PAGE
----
This engaging one-day tour takes you to Matsumoto Castle – one of the few remaining original castles in Japan and a registered National Treasure – before heading high into the grandeur of the North Alps and onto the protected alpine oasis of Kamikochi – ENQUIRE NOW!

Traditional Japanese belief tells that human souls are born atop of mountains, from where they flow down alpine rivers and eventually into the streams that give life and abundance to the villages below. Following that belief, our 1-Day Wasabi-Picking Expierence & Kamikochi Alpine Valley Tour* starts in the farmlands of Azumino before ascending to the stunning alpine valley of Kamikochi and source of the rivers that bring fertility and life to the world below – ENQUIRE NOW!


*Our ‘Wasabi-Picking Experience & Kamikochi Alpine Valley Tour’ starts and ends at Matsumoto Station however does not include visits to any spots within Matsumoto City.



Many if not most visitors heading to Matsumoto do so using train services running to and from Matsumoto Station. While Matsumoto Station isn’t a stop on any Shinkansen/Bullet Train line, there are several limited express services that connect the city to other major destinations quickly and comfortably. Our ‘How To Get To Matsumoto’ page provides detailed information about how to reach the city from Tokyo, Nagano, Nagoya and other popular destinations. For international visitors, there are two rapid services that will be of interest:

1 / Limited Express ‘Shinano’: running from Nagoya to Nagano via Matsumoto, the Limited Express ‘Shinano’ is one of Japan’s most scenic train lines connecting the largest city in Central Japan with the two largest cities in Nagano Prefecture. Services also stop at Nakatsugawa Station and Kiso-Fukushima Station – gateways to the southern and central Kiso Valley including the Nakasendo Trail.

2 / Limited Express ‘Azusa’: running from Shinjuku Station in Tokyo, the Limited Express Azusa connects the capital to Matsumoto. Services running frequently throughout the day and include a stop at Shiojiri – another convenient launching point from where to explore southern Nagano Prefecture.



Readily accessible from Tokyo, Nagano and Nagoya, Matsumoto is an ideal launching point from where to explore the best of Central Japan. These are just a few of the fantastic destinations that can be visited from Matsumoto as you continue your adventure around Japan:

KAMIKOCHI / April to November


Approximately 70-minutes drive from the centre of Matsumoto, the alpine valley of Kamikochi is one of Central Japan’s most rewarding experiences. Situated in the Chubu Sangaku National Park, Kamikochi is a pristine and beautiful alpine valley open to the public from mid-April until mid-November each year. The valley follows the Azusa River while some of Japan’s tallest mountain peaks rise to over 3000 meters above. From the Kamikochi Bus Terminal, walking trails span-out along the valley – suitable to anyone of reasonable fitness – before more advanced hiking and mountaineering trails lead into the mountains. Considered the jewel of the Chubu Sangaku National Park, visiting Kamikochi is one of Nagano’s most memorable experiences – a truly special place of natural and spiritual importance.

TAKAYAMA / all year round

Lying on the side of the North Alps from Matsumoto, Takayama is a popular destination famous for the preservation of its Edo Period (1603-1868) historic centre. Takayama is equally well-known for its food culture including Hida beef – considered some of the best in Japan – and its famous beef sushi, Takayama ramen and more! For foodies, Takayama is a real treat. If you have your eye on a particular restaurant, make sure to book in advance. Try to avoid the middle of the day – between 11:00 and 15:00 – when large tour buses arrive and crowd the small historic area with tourists.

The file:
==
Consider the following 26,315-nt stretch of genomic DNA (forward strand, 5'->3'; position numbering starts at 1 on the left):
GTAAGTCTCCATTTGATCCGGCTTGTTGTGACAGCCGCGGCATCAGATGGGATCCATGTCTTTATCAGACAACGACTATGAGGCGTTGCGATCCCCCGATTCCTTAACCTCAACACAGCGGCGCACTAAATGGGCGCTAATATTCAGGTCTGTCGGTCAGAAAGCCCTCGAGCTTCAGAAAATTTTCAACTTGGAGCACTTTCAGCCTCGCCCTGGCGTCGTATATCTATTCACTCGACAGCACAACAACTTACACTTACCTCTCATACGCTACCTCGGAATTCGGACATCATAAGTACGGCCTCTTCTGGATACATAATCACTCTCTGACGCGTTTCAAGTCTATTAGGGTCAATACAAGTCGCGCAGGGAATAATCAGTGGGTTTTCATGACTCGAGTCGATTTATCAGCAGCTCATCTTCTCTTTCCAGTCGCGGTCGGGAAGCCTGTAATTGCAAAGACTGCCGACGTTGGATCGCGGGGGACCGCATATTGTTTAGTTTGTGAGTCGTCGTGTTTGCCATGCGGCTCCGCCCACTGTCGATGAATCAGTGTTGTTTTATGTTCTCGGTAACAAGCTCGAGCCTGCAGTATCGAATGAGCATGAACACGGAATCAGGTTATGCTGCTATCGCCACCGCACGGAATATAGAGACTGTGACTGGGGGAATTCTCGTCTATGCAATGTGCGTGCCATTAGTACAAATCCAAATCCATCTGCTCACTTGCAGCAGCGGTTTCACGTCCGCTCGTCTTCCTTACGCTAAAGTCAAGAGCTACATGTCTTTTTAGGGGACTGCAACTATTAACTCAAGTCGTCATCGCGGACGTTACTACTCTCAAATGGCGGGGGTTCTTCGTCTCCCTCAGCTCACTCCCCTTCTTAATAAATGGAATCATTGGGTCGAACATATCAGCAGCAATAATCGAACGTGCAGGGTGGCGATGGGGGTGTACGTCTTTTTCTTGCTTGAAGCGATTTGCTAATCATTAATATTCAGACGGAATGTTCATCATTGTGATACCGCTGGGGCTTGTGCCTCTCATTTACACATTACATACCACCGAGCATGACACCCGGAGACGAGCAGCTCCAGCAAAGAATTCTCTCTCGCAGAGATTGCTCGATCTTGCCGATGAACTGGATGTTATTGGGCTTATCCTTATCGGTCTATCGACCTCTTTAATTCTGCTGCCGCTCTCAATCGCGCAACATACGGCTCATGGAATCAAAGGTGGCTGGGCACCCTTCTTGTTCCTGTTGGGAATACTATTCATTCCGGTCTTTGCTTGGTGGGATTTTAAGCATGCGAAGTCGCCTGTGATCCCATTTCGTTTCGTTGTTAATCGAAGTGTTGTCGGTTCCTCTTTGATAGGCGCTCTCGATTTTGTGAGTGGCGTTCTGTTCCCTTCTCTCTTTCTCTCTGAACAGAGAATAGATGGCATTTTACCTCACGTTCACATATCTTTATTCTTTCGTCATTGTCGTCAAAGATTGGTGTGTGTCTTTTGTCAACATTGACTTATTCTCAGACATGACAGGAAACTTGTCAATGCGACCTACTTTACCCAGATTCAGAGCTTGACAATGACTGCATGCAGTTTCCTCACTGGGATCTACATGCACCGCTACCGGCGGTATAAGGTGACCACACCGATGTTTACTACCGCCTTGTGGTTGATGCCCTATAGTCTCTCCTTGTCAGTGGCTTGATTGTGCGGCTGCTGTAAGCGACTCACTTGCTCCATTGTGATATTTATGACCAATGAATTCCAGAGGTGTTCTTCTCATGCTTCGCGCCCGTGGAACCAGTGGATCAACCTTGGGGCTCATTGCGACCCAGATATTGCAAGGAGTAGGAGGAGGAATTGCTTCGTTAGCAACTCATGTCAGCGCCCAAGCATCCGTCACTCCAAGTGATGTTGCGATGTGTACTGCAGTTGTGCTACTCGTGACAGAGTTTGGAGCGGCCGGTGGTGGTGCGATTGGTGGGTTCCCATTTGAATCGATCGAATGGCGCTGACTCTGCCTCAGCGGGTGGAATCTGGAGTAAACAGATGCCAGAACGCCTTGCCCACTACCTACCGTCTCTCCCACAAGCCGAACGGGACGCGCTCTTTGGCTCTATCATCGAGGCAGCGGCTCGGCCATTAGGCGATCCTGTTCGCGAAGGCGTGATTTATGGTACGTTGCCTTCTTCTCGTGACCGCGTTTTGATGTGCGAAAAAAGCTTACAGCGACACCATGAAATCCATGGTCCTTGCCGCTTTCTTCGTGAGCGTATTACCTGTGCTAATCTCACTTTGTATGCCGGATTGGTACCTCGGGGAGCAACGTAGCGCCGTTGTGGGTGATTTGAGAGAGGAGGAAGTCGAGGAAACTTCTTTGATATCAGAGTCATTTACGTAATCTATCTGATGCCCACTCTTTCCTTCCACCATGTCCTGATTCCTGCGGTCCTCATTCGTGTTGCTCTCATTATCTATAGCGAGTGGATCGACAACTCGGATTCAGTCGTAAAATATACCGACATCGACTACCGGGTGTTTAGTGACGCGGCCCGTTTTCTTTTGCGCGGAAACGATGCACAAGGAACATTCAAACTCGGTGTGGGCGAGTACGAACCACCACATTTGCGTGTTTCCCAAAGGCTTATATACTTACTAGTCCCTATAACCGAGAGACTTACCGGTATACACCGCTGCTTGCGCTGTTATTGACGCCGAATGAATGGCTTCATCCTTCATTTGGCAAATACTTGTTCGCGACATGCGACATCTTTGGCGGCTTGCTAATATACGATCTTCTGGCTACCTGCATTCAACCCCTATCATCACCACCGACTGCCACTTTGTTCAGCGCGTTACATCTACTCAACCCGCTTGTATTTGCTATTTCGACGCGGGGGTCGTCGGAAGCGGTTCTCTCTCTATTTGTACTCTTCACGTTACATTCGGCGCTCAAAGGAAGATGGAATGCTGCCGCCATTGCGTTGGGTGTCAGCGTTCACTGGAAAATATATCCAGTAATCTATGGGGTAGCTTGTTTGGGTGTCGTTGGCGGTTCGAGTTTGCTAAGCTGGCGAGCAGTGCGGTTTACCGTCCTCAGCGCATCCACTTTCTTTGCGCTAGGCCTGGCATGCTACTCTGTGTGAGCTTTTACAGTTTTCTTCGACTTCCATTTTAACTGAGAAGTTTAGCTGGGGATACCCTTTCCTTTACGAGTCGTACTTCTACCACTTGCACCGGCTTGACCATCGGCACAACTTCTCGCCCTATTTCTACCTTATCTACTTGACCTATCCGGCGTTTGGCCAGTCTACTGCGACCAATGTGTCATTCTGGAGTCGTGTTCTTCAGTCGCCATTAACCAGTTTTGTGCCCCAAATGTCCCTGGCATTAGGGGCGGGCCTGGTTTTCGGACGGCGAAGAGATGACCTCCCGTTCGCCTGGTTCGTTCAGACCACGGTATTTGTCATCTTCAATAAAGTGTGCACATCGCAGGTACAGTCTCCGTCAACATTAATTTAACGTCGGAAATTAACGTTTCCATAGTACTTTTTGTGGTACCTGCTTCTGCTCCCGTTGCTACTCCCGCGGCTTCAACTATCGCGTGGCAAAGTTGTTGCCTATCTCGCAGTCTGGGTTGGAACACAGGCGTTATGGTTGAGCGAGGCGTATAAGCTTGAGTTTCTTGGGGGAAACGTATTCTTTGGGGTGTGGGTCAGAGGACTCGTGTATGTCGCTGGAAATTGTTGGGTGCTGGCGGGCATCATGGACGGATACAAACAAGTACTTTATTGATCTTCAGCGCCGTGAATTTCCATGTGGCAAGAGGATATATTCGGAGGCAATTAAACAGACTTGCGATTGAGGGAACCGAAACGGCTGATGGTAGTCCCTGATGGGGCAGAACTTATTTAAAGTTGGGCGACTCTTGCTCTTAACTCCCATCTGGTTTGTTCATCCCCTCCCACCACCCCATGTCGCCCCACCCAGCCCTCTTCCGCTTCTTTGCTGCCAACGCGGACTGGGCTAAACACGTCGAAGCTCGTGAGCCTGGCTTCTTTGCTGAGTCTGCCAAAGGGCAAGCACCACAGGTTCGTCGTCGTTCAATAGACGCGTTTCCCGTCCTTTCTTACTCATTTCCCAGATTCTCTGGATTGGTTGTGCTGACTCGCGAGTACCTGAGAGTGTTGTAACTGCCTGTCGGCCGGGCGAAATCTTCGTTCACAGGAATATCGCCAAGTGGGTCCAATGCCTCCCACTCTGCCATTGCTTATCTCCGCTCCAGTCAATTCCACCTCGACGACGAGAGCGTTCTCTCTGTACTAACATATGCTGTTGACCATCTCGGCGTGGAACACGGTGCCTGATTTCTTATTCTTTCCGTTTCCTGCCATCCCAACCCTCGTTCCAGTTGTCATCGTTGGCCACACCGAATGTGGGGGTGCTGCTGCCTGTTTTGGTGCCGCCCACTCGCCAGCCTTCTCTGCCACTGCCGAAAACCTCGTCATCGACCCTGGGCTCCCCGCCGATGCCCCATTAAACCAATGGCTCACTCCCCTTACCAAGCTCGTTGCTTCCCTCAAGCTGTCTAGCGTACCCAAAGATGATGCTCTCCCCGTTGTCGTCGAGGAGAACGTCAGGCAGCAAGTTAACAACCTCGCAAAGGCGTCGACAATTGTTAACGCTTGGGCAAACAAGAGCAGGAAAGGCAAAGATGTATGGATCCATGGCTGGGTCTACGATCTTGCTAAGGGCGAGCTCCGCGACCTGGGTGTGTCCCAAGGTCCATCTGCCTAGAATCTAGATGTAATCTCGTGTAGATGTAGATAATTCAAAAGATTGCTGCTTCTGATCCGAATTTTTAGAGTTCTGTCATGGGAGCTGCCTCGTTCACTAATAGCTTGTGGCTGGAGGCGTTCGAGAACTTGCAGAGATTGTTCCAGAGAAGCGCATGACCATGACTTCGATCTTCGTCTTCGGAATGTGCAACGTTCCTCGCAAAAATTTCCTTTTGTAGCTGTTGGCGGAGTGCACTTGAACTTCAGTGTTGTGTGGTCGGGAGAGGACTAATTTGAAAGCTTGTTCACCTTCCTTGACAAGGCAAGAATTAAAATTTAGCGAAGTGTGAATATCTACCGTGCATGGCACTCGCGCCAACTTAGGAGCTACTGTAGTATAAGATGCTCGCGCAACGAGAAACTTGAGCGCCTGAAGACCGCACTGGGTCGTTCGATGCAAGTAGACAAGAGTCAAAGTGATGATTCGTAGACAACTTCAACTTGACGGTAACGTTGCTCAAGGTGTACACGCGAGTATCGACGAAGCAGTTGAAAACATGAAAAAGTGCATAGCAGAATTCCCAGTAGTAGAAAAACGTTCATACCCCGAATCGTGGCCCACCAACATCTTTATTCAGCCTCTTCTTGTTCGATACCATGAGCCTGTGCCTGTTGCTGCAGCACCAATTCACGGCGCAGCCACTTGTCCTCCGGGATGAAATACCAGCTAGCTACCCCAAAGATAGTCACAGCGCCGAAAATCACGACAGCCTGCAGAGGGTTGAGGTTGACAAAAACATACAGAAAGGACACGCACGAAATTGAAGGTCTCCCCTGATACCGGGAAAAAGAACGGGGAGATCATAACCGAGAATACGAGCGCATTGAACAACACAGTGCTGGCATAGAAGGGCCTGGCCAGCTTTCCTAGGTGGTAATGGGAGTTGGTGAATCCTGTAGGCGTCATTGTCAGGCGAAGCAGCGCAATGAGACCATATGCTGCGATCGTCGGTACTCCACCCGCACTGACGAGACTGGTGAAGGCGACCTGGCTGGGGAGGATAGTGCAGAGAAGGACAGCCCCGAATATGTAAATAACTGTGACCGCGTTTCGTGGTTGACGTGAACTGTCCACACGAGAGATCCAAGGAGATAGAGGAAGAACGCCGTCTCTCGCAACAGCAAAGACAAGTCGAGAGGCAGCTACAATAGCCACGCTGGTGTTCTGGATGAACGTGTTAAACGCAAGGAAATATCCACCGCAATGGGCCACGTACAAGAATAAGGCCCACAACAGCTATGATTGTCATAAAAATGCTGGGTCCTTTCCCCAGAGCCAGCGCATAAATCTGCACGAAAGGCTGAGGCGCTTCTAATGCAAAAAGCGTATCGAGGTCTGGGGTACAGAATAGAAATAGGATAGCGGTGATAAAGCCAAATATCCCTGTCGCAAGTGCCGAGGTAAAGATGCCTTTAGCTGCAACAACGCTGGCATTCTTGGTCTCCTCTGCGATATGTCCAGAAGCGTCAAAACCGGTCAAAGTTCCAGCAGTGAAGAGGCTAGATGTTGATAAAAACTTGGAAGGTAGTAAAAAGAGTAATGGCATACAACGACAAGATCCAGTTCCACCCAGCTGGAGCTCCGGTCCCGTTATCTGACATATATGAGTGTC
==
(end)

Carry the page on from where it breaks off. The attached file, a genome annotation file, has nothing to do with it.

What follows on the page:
AZUMINO / all year round


Located just outside of Matsumoto, Azumino is a tranquil rural enclave in the shadow of the North Alps. Home to scenic farmlands producing some of Nagano’s best fruit and vegetables, exploring Azumino through summer and autumn is a great way to enjoy the harvest including fruit-picking at one of the many local farms.  Azumino’s Daio Wasabi Farm is one of Japan’s largest producer of wasabi and in itself, a beautiful destination well-worth visiting. Known in the West for its nasal-clearing heat, real wasabi is a much more subtle and highly versatile taste than many people realize. Wasabi requires large amounts of clear water to grow and the streams and pools that flow across the farm create a picturesque and idyllic setting in which to wander.


In recent years, a number of galleries and museums have opened in the area with restaurants and cafes complementing them perfectly. The region has a strong tradition of folk crafts including a re-emerging silk industry and a growing reputation for holistic retreats and experiences. For more tips and suggestions, please refer to our ’20 Thing to Do in & Around Azumino’ page.



Nagano is home to around eighty resorts however only a few were lucky enough to host events including Hakuba Happo One. Several events took place in and around Happo One, establishing Hakuba’s global profile. To this day, the resorts of Hakuba can lay claim to being Nagano’s most international and popular. Plenty to keep you entertained on your winter adventure!

The Nagano Winter Olympics were the first to include snowboarding as a medalled sport, with all snowboarding events taking place in Shiga Kogen – Japan’s largest and highest ski resort.  Boasting Nagano’s longest season and most reliable snow conditions – given its higher altitude and prevailing weather conditions – Shiga is another resort quickly coming to the attention of international visitors.


Less than an hours drive from Shiga, Nozawa Onsen is one of Nagano’s most popular resorts – offering skiers and boarders around 300 hectares of train between 565 and 1650 metres. Also known for its great powder and setup for snowboarders, Nozawa is a lively resort serviced by a large village full of accommodation, restaurants and bars and ‘onsen’ (hot springs), Nozawa’s reputation is as much based on what happens off the mountain.